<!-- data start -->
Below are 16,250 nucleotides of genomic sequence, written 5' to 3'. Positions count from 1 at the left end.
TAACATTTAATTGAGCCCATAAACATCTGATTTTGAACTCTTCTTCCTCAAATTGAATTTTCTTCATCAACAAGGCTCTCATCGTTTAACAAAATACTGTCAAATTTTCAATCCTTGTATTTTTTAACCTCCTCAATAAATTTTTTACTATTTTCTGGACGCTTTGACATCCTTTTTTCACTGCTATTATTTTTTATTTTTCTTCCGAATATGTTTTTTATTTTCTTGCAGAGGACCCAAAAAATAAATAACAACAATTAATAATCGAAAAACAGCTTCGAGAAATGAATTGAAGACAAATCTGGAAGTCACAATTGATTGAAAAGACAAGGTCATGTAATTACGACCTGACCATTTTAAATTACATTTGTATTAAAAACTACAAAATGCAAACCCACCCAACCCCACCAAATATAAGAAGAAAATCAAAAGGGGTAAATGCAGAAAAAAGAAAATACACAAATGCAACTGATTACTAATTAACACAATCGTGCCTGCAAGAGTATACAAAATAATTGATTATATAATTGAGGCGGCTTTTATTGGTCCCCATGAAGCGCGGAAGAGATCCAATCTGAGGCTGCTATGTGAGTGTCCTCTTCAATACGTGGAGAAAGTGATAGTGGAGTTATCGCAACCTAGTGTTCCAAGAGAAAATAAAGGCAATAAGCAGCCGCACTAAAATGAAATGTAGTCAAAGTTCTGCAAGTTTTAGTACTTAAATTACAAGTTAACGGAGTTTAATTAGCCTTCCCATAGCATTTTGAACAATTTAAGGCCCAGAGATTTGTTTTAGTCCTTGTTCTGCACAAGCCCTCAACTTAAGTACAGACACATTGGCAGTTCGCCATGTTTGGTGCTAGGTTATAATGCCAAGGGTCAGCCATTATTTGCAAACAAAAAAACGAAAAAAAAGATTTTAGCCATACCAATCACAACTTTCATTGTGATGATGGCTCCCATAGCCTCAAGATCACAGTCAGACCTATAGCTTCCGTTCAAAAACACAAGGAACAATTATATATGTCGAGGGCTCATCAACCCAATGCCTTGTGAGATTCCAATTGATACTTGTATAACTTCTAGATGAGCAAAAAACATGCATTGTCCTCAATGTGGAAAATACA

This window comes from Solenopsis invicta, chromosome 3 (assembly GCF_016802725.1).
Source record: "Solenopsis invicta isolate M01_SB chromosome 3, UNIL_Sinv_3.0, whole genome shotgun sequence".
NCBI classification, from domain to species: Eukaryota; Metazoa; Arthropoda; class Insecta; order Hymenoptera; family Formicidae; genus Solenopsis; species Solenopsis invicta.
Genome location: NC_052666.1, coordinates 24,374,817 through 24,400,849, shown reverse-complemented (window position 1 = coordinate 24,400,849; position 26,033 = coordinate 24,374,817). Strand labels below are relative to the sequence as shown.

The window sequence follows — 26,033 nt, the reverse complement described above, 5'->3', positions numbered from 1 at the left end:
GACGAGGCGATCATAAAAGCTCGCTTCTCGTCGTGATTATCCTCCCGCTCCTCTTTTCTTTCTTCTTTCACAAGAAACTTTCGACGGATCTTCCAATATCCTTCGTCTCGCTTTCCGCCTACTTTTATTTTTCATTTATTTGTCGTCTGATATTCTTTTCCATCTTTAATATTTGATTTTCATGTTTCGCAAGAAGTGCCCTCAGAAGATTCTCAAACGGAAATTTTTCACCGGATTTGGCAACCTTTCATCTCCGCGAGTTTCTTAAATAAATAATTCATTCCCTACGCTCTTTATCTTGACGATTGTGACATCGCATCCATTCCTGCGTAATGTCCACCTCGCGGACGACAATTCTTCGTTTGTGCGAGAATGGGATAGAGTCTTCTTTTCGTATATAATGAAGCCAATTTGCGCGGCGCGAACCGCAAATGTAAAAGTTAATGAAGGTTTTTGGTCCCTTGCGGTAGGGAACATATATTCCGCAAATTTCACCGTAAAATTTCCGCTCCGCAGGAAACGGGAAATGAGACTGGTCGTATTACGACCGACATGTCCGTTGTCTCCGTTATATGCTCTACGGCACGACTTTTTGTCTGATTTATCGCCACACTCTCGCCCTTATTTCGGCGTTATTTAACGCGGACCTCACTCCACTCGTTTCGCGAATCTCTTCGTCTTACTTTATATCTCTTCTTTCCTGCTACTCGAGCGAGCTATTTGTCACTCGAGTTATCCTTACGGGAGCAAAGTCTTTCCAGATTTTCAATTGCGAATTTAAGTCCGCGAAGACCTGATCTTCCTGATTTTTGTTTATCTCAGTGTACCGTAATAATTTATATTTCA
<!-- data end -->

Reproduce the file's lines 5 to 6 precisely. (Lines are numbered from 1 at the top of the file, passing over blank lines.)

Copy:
NCBI classification, from domain to species: Eukaryota; Metazoa; Arthropoda; class Insecta; order Hymenoptera; family Formicidae; genus Solenopsis; species Solenopsis invicta.
Genome location: NC_052666.1, coordinates 24,374,817 through 24,400,849, shown reverse-complemented (window position 1 = coordinate 24,400,849; position 26,033 = coordinate 24,374,817). Strand labels below are relative to the sequence as shown.